What is gazundering? Gazundering is a term used to describe the practice of a buyer reducing the price they are willing to pay for a property at the last minute, just before the sale is due to be completed. This can be done for a variety of reasons, such as if the buyer discovers a problem with the property that they were not aware of before, or if the market value of the property has decreased since the original offer was made.
Gazundering is very frustrating for sellers!
Gazundering can be very frustrating for sellers, as it can disrupt the sale process and potentially cause the deal to fall through. In some cases, it may be used as a negotiating tactic by buyers who are trying to get a lower price for the property. It’s important to note that gazundering is generally considered unethical and can be very frustrating for sellers. As a result, it’s important for buyers to be aware of the potential for gazundering and to try to avoid this type of behavior.
Here is an example of gazundering:
- A buyer and a seller agree on a price for a property and enter into a legally binding agreement. The buyer pays a deposit and the sale is scheduled to be completed in two weeks.
- Just before the sale is due to be completed, the buyer discovers a problem with the property that they were not aware of before, such as a leak in the roof.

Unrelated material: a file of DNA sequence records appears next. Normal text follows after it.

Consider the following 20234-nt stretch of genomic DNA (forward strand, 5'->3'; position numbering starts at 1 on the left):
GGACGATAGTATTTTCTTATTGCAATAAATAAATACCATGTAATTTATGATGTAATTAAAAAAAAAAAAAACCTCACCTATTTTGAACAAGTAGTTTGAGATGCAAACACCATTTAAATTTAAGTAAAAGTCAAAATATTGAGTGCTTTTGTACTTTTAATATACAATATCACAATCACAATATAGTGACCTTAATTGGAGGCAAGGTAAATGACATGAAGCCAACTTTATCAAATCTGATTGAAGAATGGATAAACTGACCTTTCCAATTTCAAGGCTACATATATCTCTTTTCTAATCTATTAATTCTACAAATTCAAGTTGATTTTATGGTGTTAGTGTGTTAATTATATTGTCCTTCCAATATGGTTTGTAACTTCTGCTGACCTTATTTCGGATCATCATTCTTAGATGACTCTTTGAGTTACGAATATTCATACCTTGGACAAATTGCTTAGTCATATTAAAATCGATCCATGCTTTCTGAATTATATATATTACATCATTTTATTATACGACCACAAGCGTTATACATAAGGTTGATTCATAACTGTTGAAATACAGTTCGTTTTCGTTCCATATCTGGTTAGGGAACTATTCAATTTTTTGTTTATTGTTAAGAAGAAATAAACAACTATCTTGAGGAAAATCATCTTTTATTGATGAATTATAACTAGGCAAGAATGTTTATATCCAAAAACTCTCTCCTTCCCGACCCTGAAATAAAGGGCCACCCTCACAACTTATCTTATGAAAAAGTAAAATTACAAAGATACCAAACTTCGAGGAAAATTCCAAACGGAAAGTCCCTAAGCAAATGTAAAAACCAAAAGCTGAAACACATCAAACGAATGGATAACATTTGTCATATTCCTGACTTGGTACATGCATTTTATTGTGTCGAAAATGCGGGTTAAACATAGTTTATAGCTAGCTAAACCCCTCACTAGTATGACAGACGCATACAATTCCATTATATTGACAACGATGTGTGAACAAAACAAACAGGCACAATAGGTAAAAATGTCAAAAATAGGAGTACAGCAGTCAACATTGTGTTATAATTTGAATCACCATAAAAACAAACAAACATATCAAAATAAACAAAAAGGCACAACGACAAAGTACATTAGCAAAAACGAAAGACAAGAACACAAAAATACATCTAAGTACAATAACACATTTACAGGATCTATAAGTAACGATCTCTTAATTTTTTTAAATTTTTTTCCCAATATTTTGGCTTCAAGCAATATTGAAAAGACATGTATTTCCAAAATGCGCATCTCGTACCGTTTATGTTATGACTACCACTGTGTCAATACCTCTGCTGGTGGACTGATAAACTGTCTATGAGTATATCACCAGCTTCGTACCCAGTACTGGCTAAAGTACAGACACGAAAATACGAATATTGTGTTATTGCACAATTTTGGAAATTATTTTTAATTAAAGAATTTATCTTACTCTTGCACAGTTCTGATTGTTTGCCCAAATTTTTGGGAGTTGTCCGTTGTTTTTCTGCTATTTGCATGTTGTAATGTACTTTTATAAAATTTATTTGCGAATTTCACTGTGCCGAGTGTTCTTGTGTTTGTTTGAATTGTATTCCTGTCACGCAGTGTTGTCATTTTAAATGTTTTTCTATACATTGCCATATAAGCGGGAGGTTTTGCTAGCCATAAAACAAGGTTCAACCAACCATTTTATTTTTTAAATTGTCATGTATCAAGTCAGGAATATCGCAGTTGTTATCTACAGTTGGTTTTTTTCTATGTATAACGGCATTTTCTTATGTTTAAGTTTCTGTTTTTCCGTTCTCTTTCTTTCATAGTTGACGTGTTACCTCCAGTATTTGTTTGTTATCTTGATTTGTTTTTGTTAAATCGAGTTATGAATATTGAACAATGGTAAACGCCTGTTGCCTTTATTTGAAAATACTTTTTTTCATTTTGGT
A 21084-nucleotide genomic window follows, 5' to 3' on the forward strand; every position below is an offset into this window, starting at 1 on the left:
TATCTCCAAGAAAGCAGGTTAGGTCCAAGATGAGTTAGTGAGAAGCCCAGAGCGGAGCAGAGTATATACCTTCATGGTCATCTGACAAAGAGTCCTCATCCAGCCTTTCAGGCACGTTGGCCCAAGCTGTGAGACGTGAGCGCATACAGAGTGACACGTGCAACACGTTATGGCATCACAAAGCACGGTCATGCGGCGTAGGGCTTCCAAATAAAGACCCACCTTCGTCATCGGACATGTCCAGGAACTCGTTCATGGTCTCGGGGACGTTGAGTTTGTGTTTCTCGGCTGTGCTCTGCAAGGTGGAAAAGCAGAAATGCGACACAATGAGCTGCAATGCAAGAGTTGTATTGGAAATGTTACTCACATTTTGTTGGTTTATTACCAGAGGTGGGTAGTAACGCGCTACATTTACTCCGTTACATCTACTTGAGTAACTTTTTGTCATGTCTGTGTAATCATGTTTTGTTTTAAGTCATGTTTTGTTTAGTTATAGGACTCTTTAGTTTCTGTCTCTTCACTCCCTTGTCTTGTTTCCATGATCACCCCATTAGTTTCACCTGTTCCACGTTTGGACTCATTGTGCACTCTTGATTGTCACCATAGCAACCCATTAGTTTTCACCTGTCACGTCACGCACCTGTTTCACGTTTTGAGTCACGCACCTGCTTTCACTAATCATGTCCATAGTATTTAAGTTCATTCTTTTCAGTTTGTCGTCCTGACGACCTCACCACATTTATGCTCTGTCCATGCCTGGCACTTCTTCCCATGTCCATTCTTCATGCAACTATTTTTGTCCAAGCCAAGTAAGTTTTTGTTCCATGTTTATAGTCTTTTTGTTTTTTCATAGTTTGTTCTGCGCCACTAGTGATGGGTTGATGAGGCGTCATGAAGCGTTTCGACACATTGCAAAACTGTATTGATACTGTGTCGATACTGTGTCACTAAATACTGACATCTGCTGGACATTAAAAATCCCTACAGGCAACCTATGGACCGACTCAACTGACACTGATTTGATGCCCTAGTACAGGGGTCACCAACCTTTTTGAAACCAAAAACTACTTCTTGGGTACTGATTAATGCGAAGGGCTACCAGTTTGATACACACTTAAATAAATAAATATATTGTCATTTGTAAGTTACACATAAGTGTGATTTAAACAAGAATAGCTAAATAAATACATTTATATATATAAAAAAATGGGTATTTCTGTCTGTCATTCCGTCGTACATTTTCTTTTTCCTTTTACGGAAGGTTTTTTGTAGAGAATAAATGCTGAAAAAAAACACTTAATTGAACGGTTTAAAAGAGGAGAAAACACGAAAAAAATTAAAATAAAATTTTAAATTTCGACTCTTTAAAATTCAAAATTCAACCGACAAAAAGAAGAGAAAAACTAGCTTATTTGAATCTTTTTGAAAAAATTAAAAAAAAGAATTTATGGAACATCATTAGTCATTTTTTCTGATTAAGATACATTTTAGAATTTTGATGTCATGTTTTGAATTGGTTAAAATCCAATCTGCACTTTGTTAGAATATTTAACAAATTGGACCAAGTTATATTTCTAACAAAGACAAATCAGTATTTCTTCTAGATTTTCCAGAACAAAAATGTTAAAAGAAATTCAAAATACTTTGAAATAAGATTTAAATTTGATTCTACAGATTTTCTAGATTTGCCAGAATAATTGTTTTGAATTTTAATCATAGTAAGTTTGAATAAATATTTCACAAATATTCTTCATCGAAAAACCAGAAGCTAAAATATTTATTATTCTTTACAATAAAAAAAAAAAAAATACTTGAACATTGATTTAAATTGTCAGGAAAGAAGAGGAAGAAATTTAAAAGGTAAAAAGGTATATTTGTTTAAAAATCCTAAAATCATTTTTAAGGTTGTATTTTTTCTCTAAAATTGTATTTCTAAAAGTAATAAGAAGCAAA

- The buyer decides to use this as an opportunity to try to reduce the price they are willing to pay for the property. They send a message to the seller saying that they are willing to go through with the sale, but only if the price is reduced by a certain amount.
- The seller is unwilling to accept the lower offer and decides to try to find another buyer. The original sale falls through as a result of the gazundering attempt.
Is Gazundering legal or ethical?
Gazundering is actually legal in England – nothing is concrete until you have exchanged contracts. However, although gazundering is not illegal in England, it is considered unethical and many people are against it. It is sometimes a very harsh bargaining tactic used by property developers particularly those who are in a chain and know that the vendor really needs or wants to move. Try to avoid it without valid reason (e.g. a survey).
You might also be interested to read about: What is Gazumping?